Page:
Shoppers may be willing to pay a 15 to 56 percent premium for palm oil produced without the destruction endangered species’ habitat, asserts a study published today in the Proceedings of the National Academy of Sciences.
The research, conducted by an international team of scientists led by Ian Bateman of the University of East Anglia, is based on consumer surveys and analysis of the cost of conserving wildlife habitat within oil palm concessions in Sumatra. It found that the cost of conserving critical habitat could be more than offset by the price premium shoppers claim they would be willing pay for wildlife-friendly palm oil.
“Consumers’ willingness to pay for sustainably grown palm oil has the potential to incentivize private producers enough to engage in conservation activities. This would support vulnerable ‘Red List’ species,” said Bateman in a statement. “Combining all of these findings together allows us to harness the power of the market and identify locations where cost-effective and even profitable conservation can take place.”
“This research shows how important it is for industry and scientists to work together and find potential win-win solutions – or at least to mitigate the tradeoffs between conservation and agricultural production,” added co-author Brendan Fisher of the University of Vermont. “It offers a model for aligning two huge, potentially opposing forces. One is the increasing demand for food, fiber and fuel products across the globe. The other is the absolute imperative to stop the loss of biodiversity from the planet.”
The paper asserts that a 15 percent premium could drive a 32,000 hectare palm plantation to conserve up to 6,000 ha of wildlife habitat.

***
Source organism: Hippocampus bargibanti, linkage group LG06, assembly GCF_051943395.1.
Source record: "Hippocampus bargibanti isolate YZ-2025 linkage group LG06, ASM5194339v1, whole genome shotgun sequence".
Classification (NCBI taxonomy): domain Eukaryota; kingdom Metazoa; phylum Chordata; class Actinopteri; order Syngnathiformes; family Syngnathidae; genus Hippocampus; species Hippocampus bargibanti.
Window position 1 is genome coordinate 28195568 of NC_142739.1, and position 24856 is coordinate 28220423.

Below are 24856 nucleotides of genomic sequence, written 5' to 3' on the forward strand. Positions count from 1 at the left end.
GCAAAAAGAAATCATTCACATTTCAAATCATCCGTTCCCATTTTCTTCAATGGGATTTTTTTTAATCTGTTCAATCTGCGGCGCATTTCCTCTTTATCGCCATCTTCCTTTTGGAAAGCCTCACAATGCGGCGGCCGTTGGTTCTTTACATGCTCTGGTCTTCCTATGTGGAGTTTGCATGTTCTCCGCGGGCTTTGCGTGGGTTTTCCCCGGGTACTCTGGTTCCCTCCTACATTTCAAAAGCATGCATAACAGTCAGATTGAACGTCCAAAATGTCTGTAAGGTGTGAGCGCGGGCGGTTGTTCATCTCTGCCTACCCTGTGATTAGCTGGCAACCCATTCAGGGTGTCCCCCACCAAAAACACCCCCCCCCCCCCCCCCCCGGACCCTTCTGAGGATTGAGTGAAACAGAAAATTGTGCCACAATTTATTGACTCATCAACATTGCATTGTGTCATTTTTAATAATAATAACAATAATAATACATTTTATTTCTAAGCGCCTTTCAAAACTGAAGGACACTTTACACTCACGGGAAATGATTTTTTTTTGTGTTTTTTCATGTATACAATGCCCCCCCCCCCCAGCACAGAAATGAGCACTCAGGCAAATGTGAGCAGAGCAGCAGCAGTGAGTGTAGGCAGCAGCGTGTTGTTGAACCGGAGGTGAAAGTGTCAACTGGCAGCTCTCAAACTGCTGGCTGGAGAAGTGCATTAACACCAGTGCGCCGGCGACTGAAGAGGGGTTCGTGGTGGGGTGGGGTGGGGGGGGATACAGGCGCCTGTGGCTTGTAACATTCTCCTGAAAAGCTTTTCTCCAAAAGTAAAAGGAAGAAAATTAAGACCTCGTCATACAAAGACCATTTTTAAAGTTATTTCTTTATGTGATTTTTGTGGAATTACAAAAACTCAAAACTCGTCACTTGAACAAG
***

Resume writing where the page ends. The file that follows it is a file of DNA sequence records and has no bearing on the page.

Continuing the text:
However whether that proves to be the case in practice is another story. Major consumer products companies refuse to pay a premium for palm oil certified under the Roundtable on Sustainable Palm Oil (RSPO), the sector’s leading certification standard. While RSPO-certification doesn’t necessarily translate to wildlife-friendly, since the standard still allows conversion of rainforests and peatlands to industrial monoculture plantations, it nonetheless remains the best proxy of the market for greener palm oil. The current lack of a meaningful price premium for certified palm oil suggests that consumers will need to directly demand — and demonstrate a clear willingness to pay for — ‘conservation grade’ palm oil to convince food and cosmetics companies that is it worth their while to spend more money on the commodity.
The trend of late has actually been to shift emphasis away from certification toward valued-based “deforestation-free” commitments. But no one has yet developed a way to pay for those — instead those policies are rooted mostly in companies’ fear of public shaming or the personal convictions of their owners. Indeed, a positive market incentive for conservation could ultimately push slow-moving companies toward greener practices.
“One fifth of the world’s vertebrates are at imminent risk of extinction,” said Robin Naidoo of WWF US. “The overwhelming cause of this biodiversity loss is land-use change, driven by the expansion of agriculture and plantations for crops such as oil palm.”
“Therefore it is imperative we find solutions that minimize the negative impact of agriculture on biodiversity.”
CITATION: Ian J. Bateman (2015). Conserving tropical biodiversity via market forces and spatial targeting. PNAS Early Edition for the week of June 15, 2015
Words by Rhett Butler, originally published on Mongabay.com
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